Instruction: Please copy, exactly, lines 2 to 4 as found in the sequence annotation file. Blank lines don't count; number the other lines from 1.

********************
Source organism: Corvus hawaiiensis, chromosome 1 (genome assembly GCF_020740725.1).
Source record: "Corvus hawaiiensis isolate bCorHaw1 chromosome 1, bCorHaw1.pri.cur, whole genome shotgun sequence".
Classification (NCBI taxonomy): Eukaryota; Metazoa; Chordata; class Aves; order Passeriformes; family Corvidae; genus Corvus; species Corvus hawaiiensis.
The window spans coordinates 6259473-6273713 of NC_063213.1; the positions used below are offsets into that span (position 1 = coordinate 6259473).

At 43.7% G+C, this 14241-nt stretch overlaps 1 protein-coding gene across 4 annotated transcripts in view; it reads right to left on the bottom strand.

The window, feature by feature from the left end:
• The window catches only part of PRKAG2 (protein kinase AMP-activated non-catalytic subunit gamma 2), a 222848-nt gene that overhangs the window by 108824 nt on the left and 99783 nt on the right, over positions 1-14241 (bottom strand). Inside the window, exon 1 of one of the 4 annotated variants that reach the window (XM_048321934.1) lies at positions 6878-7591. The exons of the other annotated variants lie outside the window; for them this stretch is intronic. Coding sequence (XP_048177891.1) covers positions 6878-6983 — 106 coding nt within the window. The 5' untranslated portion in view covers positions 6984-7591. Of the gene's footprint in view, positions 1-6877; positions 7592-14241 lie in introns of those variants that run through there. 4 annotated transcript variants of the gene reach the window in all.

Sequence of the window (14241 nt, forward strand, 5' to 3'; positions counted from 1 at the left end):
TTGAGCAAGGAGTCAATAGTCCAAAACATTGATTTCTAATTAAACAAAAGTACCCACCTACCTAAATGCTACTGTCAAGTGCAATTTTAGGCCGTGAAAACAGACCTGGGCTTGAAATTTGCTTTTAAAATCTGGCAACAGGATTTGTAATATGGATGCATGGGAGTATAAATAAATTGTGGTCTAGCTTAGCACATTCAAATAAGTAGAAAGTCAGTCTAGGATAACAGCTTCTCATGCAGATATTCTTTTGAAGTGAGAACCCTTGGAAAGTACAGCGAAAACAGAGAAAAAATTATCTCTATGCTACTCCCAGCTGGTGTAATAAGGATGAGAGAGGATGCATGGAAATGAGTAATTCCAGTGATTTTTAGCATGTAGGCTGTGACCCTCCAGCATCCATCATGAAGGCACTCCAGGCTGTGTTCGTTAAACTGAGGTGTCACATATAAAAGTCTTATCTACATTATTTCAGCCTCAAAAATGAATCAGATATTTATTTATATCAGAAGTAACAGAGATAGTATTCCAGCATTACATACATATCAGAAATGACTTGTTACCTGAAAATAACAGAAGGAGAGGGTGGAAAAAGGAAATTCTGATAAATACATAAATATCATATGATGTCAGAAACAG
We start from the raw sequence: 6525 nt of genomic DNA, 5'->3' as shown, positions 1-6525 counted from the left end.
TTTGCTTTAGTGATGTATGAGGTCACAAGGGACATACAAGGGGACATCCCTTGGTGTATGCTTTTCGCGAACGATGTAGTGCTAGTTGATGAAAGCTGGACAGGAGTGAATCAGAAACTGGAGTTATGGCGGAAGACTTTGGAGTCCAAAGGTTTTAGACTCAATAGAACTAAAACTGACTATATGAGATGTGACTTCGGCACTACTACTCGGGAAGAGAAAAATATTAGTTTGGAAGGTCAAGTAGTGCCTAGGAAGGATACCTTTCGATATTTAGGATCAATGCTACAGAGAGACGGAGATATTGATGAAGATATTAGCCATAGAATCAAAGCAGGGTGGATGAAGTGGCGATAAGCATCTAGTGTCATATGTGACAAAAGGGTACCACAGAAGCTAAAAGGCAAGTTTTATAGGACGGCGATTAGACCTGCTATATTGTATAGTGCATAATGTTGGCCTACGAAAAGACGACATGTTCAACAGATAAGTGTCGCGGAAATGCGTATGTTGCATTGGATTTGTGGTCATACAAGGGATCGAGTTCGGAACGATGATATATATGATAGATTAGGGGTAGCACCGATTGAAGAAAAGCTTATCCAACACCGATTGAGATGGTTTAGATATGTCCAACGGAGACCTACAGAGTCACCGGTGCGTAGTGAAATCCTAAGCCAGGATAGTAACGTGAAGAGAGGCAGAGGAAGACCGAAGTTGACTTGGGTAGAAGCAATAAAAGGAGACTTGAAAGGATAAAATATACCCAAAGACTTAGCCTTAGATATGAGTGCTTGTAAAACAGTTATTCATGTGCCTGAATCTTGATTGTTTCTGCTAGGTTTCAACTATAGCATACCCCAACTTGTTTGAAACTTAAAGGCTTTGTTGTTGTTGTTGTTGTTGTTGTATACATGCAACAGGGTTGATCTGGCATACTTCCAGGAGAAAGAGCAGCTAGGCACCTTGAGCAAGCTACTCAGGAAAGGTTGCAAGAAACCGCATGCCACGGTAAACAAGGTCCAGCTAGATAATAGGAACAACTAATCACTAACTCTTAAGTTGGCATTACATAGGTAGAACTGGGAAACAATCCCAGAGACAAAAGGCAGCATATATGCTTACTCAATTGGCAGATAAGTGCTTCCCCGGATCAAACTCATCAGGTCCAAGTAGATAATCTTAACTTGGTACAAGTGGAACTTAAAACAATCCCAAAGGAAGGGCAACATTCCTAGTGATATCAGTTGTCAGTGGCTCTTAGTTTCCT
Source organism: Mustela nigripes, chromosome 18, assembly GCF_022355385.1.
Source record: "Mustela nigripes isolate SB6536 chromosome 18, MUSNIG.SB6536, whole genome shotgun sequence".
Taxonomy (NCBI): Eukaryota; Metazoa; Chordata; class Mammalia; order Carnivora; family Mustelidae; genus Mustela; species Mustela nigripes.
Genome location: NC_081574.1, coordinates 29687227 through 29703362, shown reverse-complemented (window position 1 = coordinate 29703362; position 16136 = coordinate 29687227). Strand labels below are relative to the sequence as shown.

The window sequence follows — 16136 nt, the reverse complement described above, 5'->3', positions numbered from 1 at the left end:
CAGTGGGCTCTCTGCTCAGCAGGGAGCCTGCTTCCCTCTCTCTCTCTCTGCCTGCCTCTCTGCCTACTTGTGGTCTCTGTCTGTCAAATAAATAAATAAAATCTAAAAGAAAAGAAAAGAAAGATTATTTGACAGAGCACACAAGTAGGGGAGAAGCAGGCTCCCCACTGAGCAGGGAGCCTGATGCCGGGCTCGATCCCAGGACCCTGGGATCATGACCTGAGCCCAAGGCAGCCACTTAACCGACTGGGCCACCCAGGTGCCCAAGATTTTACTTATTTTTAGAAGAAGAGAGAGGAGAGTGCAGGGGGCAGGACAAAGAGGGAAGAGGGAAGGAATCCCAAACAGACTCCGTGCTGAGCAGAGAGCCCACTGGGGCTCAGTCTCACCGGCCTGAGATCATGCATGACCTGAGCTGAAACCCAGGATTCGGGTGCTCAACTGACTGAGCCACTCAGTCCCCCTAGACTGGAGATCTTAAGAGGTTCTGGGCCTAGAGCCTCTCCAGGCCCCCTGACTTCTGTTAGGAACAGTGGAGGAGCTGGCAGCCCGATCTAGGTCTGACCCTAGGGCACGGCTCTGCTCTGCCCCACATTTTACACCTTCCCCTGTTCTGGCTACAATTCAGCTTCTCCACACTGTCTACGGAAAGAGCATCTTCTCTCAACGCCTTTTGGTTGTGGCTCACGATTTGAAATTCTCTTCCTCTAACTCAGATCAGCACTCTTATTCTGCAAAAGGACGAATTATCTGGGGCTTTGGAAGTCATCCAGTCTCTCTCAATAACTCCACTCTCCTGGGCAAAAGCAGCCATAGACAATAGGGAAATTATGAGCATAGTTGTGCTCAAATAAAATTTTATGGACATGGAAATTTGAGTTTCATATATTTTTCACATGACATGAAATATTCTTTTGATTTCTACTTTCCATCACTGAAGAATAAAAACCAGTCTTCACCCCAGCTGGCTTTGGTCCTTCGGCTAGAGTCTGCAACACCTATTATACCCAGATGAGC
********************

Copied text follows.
Source record: "Corvus hawaiiensis isolate bCorHaw1 chromosome 1, bCorHaw1.pri.cur, whole genome shotgun sequence".
Classification (NCBI taxonomy): Eukaryota; Metazoa; Chordata; class Aves; order Passeriformes; family Corvidae; genus Corvus; species Corvus hawaiiensis.
The window spans coordinates 6259473-6273713 of NC_063213.1; the positions used below are offsets into that span (position 1 = coordinate 6259473).